With the maturation of sequencing technology over the past decade, the cost associated to an OMICS based clinical study is no longer a limiting factor even for large cohorts, e.g., the UK’s 100K genomes project (Samuel & Farsides, 2017). However, the real cost of such a study goes beyond sequencing or data generation in general (Muir et al., 2016); the amount of raw sequencing data per sample can be quite sizable and quickly amass to quite a collection even for a modest cohort in contrast to the array based technology that it has inevitably displaced.
Often, a poorly tackled area in the post data production of cohort studies is the concerted management of the clinical meta-information (e.g., subjects’ demographics, multiple records of domain specific clinical measures and other information) and the associated OMICS datasets over the course of these studies and eventually their long-term curation after their publication. In particular, these voluminous OMICS datasets require heavy preprocessing to obtain analysis-ready format (e.g., gene count quantification, genetic variants and mutations) prior to any phenotype genotype analysis. Another important consideration is the ability to re-process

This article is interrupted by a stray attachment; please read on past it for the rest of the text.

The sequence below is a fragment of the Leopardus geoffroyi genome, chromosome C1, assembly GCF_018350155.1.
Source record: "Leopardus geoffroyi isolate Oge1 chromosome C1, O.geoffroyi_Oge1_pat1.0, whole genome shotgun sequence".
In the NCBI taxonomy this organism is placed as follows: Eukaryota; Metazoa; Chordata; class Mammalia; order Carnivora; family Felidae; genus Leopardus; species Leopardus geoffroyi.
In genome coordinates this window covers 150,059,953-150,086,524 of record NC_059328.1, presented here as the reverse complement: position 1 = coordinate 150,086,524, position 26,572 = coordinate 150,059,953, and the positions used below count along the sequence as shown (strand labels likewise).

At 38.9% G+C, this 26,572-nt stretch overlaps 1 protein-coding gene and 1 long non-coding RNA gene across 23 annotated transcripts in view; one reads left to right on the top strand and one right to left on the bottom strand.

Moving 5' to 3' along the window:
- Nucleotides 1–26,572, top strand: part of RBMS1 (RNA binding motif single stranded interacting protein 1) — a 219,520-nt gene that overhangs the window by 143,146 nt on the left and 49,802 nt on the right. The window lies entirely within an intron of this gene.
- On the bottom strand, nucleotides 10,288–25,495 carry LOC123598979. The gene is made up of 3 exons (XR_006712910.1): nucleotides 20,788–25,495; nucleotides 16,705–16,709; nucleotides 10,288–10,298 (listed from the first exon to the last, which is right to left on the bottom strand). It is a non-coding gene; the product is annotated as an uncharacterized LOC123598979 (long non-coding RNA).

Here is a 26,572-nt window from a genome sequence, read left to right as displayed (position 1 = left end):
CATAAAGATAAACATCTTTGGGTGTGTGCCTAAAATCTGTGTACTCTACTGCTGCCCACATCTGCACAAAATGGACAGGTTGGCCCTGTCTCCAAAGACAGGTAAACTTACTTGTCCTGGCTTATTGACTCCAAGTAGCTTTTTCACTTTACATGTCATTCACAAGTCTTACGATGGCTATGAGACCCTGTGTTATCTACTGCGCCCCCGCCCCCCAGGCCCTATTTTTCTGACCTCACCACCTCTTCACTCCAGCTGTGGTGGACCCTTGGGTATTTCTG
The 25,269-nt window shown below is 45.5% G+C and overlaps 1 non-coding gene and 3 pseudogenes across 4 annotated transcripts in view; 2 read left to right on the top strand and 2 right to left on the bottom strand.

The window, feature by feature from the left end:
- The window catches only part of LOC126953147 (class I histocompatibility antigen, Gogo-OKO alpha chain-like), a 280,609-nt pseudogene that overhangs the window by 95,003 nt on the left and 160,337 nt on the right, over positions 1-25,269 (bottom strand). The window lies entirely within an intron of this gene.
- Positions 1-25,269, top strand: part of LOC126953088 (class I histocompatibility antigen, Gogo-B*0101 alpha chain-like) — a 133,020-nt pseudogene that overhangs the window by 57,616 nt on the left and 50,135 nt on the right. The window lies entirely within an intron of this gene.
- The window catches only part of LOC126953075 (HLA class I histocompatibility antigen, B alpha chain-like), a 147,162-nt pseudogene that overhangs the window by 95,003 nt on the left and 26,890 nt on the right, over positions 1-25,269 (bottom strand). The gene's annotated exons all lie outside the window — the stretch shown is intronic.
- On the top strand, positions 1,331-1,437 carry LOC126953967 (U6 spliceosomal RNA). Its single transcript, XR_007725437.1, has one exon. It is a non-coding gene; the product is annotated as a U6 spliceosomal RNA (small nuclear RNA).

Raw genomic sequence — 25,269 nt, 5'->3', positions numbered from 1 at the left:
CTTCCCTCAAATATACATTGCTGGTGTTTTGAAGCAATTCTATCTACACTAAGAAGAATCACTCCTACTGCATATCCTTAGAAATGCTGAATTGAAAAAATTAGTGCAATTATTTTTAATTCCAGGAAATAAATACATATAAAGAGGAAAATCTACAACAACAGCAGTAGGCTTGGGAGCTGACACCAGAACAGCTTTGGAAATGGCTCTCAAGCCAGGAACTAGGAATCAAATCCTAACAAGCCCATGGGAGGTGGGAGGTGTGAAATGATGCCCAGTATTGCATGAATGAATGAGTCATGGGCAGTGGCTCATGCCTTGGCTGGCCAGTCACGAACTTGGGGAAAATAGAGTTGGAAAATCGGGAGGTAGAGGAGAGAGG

the OMICS datasets with alternative or updated algorithms where multiple datasets may be aggregated to perform analysis to test new hypotheses or to simply affirm the reproducibility (Fanelli, 2018) of the clinical results in a larger set. Although heavier systems (e.g., SysMO SEEK, DIPSBC, openBIS, Gaggle/BRM) do exist, they are not necessarily open source freeware and they often require complex deployment and distributed IT infrastructure (Wruck, Peuker, & Regenbrecht, 2014).
Specifically, we refer to an OMICS-based clinical data management open-source software that curates study-related clinical information, manages the raw processing of diverse OMICS datasets to a preprocessed analysis ready state and finally visualizes the clinical information and processed output in a single access-controlled and audit trailed environment. Most importantly, this data management system should provide a skeletal open-source software framework for which any appropriate OMICS pipelines and visualizers can be integrated seamlessly in a scaleable fashion. For this purpose, the Translational Informatics Management System (TIMS) software suite was built.